The UK’s exit from the EU next March could be delayed to allow for further negotiations and the public to make the “final decision”, Tony Blair is to say.
As a longstanding critic of Brexit, the former prime minister will say talks are “drifting” and may have to continue beyond next March’s exit date.
Backing a vote on the final deal, Mr Blair will say people have a right to choose what Brexit “version” they want.
The Brexit date is now enshrined in law after the EU Withdrawal Bill’s passage.
Prime Minister Theresa May has insisted the UK will cease to be a member from 29 March 2019.
Extending the Article 50 process, the two-year legal framework under which the UK is leaving the EU, to allow for more talks would require the approval of the UK government and all 27 other EU members.
In a speech at the Chatham House think tank in London, Mr Blair will say the process is “drifting” and attack what he will claim is a lack of leadership from Mrs May and Jeremy Corbyn.
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He will say the prime minister is “more hostage than leader” because of divisions in her party and the Labour leader is “neglecting to lead the fight”
“We should plan now for the possibility we need to extend the March 2019 deadline,” he will say.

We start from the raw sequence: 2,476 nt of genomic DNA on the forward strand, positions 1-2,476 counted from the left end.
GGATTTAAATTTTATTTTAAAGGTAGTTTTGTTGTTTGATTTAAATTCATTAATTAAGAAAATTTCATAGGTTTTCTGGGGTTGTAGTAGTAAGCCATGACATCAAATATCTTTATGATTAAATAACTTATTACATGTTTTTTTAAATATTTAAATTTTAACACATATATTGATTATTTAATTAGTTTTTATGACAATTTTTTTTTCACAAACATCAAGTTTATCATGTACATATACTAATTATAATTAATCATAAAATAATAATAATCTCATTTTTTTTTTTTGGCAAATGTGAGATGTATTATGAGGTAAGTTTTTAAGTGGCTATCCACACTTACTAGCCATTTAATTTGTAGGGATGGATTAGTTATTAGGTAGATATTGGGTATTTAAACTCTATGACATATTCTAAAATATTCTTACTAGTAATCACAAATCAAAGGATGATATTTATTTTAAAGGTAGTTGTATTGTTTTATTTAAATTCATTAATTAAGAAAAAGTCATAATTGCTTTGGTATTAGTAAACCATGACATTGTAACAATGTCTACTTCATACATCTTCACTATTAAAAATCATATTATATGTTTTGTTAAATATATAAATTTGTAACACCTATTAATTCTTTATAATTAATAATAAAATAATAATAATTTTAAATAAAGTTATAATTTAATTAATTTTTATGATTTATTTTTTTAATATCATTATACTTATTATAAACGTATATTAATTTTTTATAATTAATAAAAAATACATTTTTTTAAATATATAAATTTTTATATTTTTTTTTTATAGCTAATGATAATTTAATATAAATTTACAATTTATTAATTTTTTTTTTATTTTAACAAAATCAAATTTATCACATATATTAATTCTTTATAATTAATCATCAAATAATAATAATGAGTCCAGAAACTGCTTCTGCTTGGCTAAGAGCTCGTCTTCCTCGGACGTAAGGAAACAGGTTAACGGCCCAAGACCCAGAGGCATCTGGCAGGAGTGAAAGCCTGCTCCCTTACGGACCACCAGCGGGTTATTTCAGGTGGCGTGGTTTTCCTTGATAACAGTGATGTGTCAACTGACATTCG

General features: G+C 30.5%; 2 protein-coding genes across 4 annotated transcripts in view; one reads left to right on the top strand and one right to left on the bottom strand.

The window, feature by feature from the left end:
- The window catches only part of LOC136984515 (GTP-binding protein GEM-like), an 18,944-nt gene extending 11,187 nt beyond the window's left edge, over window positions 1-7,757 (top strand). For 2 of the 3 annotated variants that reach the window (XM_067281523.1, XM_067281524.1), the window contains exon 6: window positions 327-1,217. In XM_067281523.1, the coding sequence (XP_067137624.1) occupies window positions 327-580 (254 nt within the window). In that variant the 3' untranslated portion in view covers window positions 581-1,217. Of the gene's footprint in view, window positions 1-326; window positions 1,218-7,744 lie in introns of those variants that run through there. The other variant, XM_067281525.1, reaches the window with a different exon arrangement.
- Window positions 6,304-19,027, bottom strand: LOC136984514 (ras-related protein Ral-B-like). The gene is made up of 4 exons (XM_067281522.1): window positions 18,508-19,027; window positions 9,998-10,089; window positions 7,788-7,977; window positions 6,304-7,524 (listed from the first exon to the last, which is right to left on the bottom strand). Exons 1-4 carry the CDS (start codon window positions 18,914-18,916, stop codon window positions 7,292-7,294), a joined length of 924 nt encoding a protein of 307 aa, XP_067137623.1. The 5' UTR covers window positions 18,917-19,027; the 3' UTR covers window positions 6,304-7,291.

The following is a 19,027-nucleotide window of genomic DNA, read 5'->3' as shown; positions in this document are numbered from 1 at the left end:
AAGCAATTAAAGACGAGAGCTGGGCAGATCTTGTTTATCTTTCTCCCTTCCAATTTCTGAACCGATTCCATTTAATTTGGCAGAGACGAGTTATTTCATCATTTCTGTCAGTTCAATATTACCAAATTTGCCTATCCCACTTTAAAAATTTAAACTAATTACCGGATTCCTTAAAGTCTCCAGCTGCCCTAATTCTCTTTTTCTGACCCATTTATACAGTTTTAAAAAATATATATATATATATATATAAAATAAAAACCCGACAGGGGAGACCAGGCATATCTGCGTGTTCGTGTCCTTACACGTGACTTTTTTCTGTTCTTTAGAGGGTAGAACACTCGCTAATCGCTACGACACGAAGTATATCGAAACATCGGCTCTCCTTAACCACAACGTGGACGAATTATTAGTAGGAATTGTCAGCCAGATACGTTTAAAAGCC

“Presently, we are drifting… with no clear negotiating position, no resolution of the Northern Ireland question, still vaguely hoping Europe will allow us access to the single market without abiding by its rules, which it will never do.”
He will liken talk about the prospect of the UK leaving without an agreement – which several cabinet ministers have said must remain an option – to “holding a negotiation on the top floor of a high-rise building and ‘threatening’ to jump out of the window if our demands are not met”.
Making his most outspoken call yet for a referendum on the final deal, he will suggest that Parliament has to “assert itself” and pave the way for another vote.
“The people must make the final decision because only they have the right to decide what version of Brexit they want or whether in the light of all they now know they prefer to remain.”
Both Mrs May and Mr Corbyn have ruled out another vote, saying their task is to implement the wishes of the British people, who voted by a majority of 51.9% to 48.1% to leave in the 2016 referendum.